The title's 120 levels mix copied and modified levels from the older Super Monkey Ball iterations with new ones in much the same fashion as previous sequels; unlike most of the series, though, the game's core Challenge mode is split into separate series of 10 levels. This adjustment is optimally suited to a pick-up-and-play style of portable gaming, splitting the game into short runs. The game seemed a little bit easier than the console iterations, but this is in part due to the more precise control scheme available via the touchpad. Super Monkey Ball: Touch and Roll remains a very difficult game, with several truly infuriating levels that require precisely planned motions. Luckily, the Practice mode returns to help you master floors that are giving you trouble.
Super Monkey Ball, as a series, is well known for offering a small but well-made array of mini-games in every release, and Touch and Roll is no exception to this tradition, with six mini-games included for both single-player and multi-player support (although Download Play support would have been very nice).
Monkey Race offers six courses and a modest smattering of items with a unique scheme for controlling them. Monkey Fight is much the same as the console iterations, although seeing the entire arena would have been preferable. Monkey Bowling handles very differently from the console versions; I couldn't go back to the old style after trying the new scheme, which has you drawing the line that defines your movement path. Monkey Golf handles similarly to the console versions, but is more precise; you simply rotate your character by moving the arrow, tap the ball to open a swing representation, and then "draw" your swing.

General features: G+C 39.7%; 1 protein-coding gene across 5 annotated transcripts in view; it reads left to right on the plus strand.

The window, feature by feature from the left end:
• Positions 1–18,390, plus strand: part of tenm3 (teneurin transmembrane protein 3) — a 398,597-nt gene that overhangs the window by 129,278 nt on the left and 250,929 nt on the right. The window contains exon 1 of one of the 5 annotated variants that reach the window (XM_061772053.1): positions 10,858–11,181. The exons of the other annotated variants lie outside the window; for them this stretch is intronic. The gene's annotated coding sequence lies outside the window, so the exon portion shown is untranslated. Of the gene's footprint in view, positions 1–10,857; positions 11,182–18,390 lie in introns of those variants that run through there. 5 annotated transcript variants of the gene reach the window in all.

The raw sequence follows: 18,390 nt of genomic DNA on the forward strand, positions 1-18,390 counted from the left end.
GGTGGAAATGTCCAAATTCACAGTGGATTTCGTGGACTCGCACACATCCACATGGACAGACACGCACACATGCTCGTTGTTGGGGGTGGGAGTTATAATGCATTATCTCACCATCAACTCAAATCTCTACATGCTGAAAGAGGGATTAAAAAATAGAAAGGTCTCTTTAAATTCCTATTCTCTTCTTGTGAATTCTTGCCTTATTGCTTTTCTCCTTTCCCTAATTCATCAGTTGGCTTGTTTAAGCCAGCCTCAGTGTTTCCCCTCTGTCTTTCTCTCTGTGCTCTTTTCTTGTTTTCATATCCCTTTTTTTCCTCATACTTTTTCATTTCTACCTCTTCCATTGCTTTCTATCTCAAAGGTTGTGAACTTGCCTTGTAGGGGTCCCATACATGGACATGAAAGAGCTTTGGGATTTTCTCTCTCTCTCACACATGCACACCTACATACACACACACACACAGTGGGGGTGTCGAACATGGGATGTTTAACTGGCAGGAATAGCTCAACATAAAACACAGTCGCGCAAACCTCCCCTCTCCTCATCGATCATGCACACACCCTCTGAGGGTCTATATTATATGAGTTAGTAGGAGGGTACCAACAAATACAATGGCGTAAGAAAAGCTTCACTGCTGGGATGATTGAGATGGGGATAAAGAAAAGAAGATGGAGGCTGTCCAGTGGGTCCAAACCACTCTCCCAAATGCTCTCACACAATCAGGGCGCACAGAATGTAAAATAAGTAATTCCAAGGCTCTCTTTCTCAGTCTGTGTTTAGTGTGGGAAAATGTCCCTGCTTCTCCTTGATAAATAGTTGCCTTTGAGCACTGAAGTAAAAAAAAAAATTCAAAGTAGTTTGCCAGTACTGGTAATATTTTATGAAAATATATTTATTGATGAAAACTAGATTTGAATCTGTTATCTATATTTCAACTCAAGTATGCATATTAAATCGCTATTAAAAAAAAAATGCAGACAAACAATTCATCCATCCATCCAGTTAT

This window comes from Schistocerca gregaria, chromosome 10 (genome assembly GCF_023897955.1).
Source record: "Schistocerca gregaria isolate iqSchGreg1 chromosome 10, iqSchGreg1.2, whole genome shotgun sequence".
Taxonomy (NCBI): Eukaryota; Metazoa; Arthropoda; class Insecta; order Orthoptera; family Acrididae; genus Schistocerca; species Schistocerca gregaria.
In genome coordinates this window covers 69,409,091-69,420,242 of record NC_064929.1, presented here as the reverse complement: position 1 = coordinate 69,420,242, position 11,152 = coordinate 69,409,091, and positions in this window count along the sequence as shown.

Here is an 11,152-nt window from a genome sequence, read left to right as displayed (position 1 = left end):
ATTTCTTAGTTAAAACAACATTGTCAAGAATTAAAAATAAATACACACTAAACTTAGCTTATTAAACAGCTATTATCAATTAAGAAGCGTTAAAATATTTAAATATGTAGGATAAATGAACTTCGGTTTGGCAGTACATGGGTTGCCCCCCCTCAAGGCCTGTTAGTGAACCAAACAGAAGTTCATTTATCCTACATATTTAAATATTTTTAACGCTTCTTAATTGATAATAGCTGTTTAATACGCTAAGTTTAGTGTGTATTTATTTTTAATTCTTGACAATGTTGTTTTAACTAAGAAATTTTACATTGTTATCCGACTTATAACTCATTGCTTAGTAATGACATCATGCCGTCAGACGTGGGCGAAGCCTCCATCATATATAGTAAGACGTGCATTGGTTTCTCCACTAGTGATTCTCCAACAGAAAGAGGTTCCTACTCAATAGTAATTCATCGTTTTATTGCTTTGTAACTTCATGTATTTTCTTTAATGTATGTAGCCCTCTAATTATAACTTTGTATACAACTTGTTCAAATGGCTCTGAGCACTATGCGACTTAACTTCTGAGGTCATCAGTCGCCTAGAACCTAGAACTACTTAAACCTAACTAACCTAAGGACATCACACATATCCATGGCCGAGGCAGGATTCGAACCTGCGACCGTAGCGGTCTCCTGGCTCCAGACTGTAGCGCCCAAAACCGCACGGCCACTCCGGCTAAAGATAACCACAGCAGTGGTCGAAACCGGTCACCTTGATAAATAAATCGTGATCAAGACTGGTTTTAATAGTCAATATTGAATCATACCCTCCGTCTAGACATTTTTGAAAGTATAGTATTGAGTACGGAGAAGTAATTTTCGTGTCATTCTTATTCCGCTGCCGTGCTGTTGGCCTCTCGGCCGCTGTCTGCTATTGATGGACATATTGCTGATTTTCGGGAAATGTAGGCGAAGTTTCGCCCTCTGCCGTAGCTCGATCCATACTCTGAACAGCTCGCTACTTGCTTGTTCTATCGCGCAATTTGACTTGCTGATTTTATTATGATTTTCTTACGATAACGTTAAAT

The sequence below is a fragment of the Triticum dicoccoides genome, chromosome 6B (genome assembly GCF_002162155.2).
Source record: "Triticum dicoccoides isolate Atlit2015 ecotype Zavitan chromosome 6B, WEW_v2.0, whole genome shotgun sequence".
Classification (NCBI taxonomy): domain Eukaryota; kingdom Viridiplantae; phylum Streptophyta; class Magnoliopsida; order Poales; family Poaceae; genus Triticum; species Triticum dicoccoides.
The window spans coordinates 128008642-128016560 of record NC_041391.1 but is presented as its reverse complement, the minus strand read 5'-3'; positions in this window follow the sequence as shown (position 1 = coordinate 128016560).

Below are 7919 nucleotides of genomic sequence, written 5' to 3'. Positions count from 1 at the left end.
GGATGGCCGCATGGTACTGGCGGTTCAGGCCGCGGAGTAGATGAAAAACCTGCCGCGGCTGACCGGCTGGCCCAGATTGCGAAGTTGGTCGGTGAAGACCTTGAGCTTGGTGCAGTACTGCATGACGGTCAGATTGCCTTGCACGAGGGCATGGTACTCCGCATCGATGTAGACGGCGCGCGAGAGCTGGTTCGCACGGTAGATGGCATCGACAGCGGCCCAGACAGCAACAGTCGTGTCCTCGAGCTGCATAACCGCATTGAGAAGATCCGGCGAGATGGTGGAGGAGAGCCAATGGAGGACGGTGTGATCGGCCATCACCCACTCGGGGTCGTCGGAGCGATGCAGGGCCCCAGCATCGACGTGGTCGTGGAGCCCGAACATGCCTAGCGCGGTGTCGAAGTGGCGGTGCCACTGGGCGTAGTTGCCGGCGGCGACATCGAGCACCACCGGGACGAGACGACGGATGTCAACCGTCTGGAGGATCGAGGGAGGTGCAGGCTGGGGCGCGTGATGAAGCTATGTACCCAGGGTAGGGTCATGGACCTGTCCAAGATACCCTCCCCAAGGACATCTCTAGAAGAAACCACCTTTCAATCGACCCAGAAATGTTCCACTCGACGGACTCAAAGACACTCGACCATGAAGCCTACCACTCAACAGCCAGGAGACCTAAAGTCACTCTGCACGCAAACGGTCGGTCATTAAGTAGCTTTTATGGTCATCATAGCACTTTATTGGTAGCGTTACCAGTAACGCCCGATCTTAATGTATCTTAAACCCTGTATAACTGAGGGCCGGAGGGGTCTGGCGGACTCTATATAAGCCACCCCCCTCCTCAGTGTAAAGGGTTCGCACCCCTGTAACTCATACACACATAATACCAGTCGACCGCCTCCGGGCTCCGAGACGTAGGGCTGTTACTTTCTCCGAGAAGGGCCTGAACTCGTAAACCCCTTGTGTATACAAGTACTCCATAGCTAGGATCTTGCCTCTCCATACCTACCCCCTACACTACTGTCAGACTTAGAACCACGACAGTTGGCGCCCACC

Monkey Hockey offers two very fun air hockey styles; Classic simply has you dragging a traditional circular "stick," while Line Smasher has you drawing your implement of defense or attack, which can be broken if the puck hits it too quickly, forcing you to draw a new one. Both handle excellently, with the curves of the lines influencing your motion in a believable and fast-paced fashion. Monkey Wars is best described as a multiplayer deathmatch version of the original Wolfenstein 3D, with limited-ammo special guns (themed after fruit) and an unlimited-ammo default weapon. While none of the six mini-games really holds up to more dedicated games in their vein, all are very fun, simple to play, and a fine source of replay value.
Super Monkey Ball: Touch and Roll is about as good an implementation of the series as you can expect for a portable system plenty of play time. It is perfect for short sessions of play, possesses serviceable multiplayer functionality, and its sufficient production values make for one of the most unexpectedly fun times on the system. If you are a fan of the series, consider Touch and Roll to be wholeheartedly recommended, and those who have not yet tried the series will find this to be an excellent jump-on point. However, those who are not into the series for its excessive simplicity, combined with its truly infuriating difficulty, will find nothing to change their mind.